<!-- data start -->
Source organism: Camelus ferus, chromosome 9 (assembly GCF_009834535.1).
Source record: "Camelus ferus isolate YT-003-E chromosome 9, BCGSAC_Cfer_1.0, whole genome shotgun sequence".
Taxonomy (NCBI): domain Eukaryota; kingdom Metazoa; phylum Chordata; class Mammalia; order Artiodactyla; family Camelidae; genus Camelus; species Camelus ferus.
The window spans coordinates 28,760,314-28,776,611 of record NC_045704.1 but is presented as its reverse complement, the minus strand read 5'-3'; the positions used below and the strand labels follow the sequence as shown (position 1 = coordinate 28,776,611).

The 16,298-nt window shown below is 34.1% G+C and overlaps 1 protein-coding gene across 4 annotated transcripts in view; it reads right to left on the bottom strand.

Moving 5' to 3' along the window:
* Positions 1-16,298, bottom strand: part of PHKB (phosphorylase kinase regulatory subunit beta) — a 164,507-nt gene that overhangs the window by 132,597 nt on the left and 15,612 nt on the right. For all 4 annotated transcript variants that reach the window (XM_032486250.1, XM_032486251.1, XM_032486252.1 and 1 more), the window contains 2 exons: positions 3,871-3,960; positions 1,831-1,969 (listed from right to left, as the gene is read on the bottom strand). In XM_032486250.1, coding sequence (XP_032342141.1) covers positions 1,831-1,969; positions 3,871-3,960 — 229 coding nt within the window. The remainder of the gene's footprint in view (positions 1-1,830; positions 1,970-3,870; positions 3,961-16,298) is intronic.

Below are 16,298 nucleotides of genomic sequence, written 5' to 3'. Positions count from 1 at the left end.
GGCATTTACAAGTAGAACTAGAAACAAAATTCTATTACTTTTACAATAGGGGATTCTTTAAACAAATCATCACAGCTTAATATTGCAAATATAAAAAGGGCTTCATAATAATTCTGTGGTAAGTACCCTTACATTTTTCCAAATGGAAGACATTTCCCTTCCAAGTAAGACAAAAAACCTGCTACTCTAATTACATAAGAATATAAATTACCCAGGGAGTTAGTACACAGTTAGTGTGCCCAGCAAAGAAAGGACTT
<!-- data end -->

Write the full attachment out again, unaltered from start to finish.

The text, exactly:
Source organism: Camelus ferus, chromosome 9 (assembly GCF_009834535.1).
Source record: "Camelus ferus isolate YT-003-E chromosome 9, BCGSAC_Cfer_1.0, whole genome shotgun sequence".
Taxonomy (NCBI): domain Eukaryota; kingdom Metazoa; phylum Chordata; class Mammalia; order Artiodactyla; family Camelidae; genus Camelus; species Camelus ferus.
The window spans coordinates 28,760,314-28,776,611 of record NC_045704.1 but is presented as its reverse complement, the minus strand read 5'-3'; the positions used below and the strand labels follow the sequence as shown (position 1 = coordinate 28,776,611).

The 16,298-nt window shown below is 34.1% G+C and overlaps 1 protein-coding gene across 4 annotated transcripts in view; it reads right to left on the bottom strand.

Moving 5' to 3' along the window:
* Positions 1-16,298, bottom strand: part of PHKB (phosphorylase kinase regulatory subunit beta) — a 164,507-nt gene that overhangs the window by 132,597 nt on the left and 15,612 nt on the right. For all 4 annotated transcript variants that reach the window (XM_032486250.1, XM_032486251.1, XM_032486252.1 and 1 more), the window contains 2 exons: positions 3,871-3,960; positions 1,831-1,969 (listed from right to left, as the gene is read on the bottom strand). In XM_032486250.1, coding sequence (XP_032342141.1) covers positions 1,831-1,969; positions 3,871-3,960 — 229 coding nt within the window. The remainder of the gene's footprint in view (positions 1-1,830; positions 1,970-3,870; positions 3,961-16,298) is intronic.

Below are 16,298 nucleotides of genomic sequence, written 5' to 3'. Positions count from 1 at the left end.
GGCATTTACAAGTAGAACTAGAAACAAAATTCTATTACTTTTACAATAGGGGATTCTTTAAACAAATCATCACAGCTTAATATTGCAAATATAAAAAGGGCTTCATAATAATTCTGTGGTAAGTACCCTTACATTTTTCCAAATGGAAGACATTTCCCTTCCAAGTAAGACAAAAAACCTGCTACTCTAATTACATAAGAATATAAATTACCCAGGGAGTTAGTACACAGTTAGTGTGCCCAGCAAAGAAAGGACTT